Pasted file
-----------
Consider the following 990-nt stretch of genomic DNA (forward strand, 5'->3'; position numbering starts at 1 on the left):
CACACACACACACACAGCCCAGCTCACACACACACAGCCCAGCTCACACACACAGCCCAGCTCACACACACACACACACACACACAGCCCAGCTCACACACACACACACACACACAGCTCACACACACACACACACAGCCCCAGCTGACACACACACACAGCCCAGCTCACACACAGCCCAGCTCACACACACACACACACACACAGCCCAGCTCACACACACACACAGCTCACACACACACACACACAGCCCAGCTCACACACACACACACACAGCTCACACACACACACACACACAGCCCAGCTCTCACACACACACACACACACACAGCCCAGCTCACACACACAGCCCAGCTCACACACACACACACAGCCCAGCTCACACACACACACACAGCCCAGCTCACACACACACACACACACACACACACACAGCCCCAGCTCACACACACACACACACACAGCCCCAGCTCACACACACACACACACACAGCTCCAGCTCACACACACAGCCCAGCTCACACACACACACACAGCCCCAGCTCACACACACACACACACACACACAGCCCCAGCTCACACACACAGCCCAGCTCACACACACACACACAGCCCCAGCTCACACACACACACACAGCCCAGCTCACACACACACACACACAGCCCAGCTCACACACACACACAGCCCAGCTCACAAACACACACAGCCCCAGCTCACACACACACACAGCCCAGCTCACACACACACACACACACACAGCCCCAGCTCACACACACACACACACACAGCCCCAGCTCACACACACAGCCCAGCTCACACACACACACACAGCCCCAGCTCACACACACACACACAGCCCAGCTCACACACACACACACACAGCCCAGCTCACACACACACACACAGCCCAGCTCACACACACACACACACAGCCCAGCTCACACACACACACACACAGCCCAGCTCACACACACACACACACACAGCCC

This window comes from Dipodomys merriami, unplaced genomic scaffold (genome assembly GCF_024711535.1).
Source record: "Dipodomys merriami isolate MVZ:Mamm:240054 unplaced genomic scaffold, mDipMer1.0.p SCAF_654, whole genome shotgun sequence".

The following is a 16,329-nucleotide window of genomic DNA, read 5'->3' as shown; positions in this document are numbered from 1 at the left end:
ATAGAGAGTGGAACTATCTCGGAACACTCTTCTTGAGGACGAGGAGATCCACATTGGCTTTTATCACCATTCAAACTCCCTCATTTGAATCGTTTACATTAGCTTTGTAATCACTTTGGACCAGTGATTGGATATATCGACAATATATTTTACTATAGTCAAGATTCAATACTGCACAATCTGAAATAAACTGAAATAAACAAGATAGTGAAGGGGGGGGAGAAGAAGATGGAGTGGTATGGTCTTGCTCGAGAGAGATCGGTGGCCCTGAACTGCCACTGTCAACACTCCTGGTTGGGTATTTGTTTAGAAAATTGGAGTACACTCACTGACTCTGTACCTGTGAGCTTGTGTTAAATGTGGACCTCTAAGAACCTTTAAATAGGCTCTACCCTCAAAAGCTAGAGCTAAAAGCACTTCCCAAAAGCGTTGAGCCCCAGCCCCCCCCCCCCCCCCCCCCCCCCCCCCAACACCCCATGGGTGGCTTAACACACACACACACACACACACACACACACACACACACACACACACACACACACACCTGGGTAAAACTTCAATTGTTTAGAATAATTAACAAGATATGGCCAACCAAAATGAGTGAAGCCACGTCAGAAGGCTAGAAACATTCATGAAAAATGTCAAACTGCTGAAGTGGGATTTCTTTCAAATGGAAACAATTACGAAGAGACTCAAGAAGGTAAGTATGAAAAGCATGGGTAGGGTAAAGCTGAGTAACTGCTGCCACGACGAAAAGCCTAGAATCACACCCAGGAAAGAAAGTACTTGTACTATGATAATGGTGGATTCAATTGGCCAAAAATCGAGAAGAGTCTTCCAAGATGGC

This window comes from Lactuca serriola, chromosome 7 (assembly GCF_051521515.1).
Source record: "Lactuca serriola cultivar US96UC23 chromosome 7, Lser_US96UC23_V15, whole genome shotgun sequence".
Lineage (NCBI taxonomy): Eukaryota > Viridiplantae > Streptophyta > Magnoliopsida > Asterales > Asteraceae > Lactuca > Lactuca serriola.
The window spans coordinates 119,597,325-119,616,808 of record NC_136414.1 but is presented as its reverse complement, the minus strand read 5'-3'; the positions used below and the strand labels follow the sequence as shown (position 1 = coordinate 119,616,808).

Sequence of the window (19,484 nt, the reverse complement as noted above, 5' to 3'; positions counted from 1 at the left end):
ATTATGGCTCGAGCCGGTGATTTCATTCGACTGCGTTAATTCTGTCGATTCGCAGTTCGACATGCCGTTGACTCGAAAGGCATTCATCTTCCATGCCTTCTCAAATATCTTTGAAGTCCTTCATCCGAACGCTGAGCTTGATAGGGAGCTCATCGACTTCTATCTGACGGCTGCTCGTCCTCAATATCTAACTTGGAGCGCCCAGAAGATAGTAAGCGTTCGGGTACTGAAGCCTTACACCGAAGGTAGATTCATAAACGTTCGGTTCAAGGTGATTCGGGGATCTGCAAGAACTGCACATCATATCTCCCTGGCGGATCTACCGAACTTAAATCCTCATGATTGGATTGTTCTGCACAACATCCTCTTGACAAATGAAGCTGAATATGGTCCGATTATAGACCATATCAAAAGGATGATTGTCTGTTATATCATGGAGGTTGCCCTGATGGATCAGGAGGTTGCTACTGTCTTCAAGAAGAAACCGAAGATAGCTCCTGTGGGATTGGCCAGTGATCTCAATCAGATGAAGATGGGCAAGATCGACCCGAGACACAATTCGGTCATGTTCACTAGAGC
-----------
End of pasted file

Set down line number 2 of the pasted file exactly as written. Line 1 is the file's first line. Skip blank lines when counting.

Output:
CACACACACACACACAGCCCAGCTCACACACACACAGCCCAGCTCACACACACAGCCCAGCTCACACACACACACACACACACACAGCCCAGCTCACACACACACACACACACACAGCTCACACACACACACACACAGCCCCAGCTGACACACACACACAGCCCAGCTCACACACAGCCCAGCTCACACACACACACACACACACAGCCCAGCTCACACACACACACAGCTCACACACACACACACACAGCCCAGCTCACACACACACACACACAGCTCACACACACACACACACACAGCCCAGCTCTCACACACACACACACACACACAGCCCAGCTCACACACACAGCCCAGCTCACACACACACACACAGCCCAGCTCACACACACACACACAGCCCAGCTCACACACACACACACACACACACACACACAGCCCCAGCTCACACACACACACACACACAGCCCCAGCTCACACACACACACACACACAGCTCCAGCTCACACACACAGCCCAGCTCACACACACACACACAGCCCCAGCTCACACACACACACACACACACACAGCCCCAGCTCACACACACAGCCCAGCTCACACACACACACACAGCCCCAGCTCACACACACACACACAGCCCAGCTCACACACACACACACACAGCCCAGCTCACACACACACACAGCCCAGCTCACAAACACACACAGCCCCAGCTCACACACACACACAGCCCAGCTCACACACACACACACACACACAGCCCCAGCTCACACACACACACACACACAGCCCCAGCTCACACACACAGCCCAGCTCACACACACACACACAGCCCCAGCTCACACACACACACACAGCCCAGCTCACACACACACACACACAGCCCAGCTCACACACACACACACAGCCCAGCTCACACACACACACACACAGCCCAGCTCACACACACACACACACAGCCCAGCTCACACACACACACACACACAGCCC